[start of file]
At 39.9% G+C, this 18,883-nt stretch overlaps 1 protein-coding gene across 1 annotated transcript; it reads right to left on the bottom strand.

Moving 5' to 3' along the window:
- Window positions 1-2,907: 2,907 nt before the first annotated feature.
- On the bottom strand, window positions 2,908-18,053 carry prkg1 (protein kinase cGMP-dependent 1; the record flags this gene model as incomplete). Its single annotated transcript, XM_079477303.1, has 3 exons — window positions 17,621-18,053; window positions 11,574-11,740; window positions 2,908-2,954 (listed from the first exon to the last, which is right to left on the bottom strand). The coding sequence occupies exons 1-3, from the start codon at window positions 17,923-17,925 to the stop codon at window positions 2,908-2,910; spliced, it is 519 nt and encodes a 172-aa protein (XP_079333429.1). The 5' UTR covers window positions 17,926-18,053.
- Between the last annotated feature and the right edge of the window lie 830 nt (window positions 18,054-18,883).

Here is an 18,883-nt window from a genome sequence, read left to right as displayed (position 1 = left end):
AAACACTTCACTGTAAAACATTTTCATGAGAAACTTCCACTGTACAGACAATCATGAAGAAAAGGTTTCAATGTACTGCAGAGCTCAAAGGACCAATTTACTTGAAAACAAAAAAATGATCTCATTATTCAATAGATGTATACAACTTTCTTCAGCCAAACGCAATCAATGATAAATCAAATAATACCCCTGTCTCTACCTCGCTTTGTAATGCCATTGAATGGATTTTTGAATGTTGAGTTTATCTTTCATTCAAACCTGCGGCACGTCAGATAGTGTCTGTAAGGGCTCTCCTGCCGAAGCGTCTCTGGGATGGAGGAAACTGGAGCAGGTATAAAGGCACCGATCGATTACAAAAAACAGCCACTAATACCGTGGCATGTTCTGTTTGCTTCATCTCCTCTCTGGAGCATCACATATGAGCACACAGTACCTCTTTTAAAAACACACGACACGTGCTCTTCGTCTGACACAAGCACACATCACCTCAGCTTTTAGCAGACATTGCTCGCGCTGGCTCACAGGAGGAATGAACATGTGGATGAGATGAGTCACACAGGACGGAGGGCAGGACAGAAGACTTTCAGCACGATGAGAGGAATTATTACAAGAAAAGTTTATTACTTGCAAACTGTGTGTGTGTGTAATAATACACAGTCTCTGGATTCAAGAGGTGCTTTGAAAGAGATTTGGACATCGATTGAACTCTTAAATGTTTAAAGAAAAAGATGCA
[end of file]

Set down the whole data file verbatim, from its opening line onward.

At 39.9% G+C, this 18,883-nt stretch overlaps 1 protein-coding gene across 1 annotated transcript; it reads right to left on the bottom strand.

Moving 5' to 3' along the window:
- Window positions 1-2,907: 2,907 nt before the first annotated feature.
- On the bottom strand, window positions 2,908-18,053 carry prkg1 (protein kinase cGMP-dependent 1; the record flags this gene model as incomplete). Its single annotated transcript, XM_079477303.1, has 3 exons — window positions 17,621-18,053; window positions 11,574-11,740; window positions 2,908-2,954 (listed from the first exon to the last, which is right to left on the bottom strand). The coding sequence occupies exons 1-3, from the start codon at window positions 17,923-17,925 to the stop codon at window positions 2,908-2,910; spliced, it is 519 nt and encodes a 172-aa protein (XP_079333429.1). The 5' UTR covers window positions 17,926-18,053.
- Between the last annotated feature and the right edge of the window lie 830 nt (window positions 18,054-18,883).

Here is an 18,883-nt window from a genome sequence, read left to right as displayed (position 1 = left end):
AAACACTTCACTGTAAAACATTTTCATGAGAAACTTCCACTGTACAGACAATCATGAAGAAAAGGTTTCAATGTACTGCAGAGCTCAAAGGACCAATTTACTTGAAAACAAAAAAATGATCTCATTATTCAATAGATGTATACAACTTTCTTCAGCCAAACGCAATCAATGATAAATCAAATAATACCCCTGTCTCTACCTCGCTTTGTAATGCCATTGAATGGATTTTTGAATGTTGAGTTTATCTTTCATTCAAACCTGCGGCACGTCAGATAGTGTCTGTAAGGGCTCTCCTGCCGAAGCGTCTCTGGGATGGAGGAAACTGGAGCAGGTATAAAGGCACCGATCGATTACAAAAAACAGCCACTAATACCGTGGCATGTTCTGTTTGCTTCATCTCCTCTCTGGAGCATCACATATGAGCACACAGTACCTCTTTTAAAAACACACGACACGTGCTCTTCGTCTGACACAAGCACACATCACCTCAGCTTTTAGCAGACATTGCTCGCGCTGGCTCACAGGAGGAATGAACATGTGGATGAGATGAGTCACACAGGACGGAGGGCAGGACAGAAGACTTTCAGCACGATGAGAGGAATTATTACAAGAAAAGTTTATTACTTGCAAACTGTGTGTGTGTGTAATAATACACAGTCTCTGGATTCAAGAGGTGCTTTGAAAGAGATTTGGACATCGATTGAACTCTTAAATGTTTAAAGAAAAAGATGCA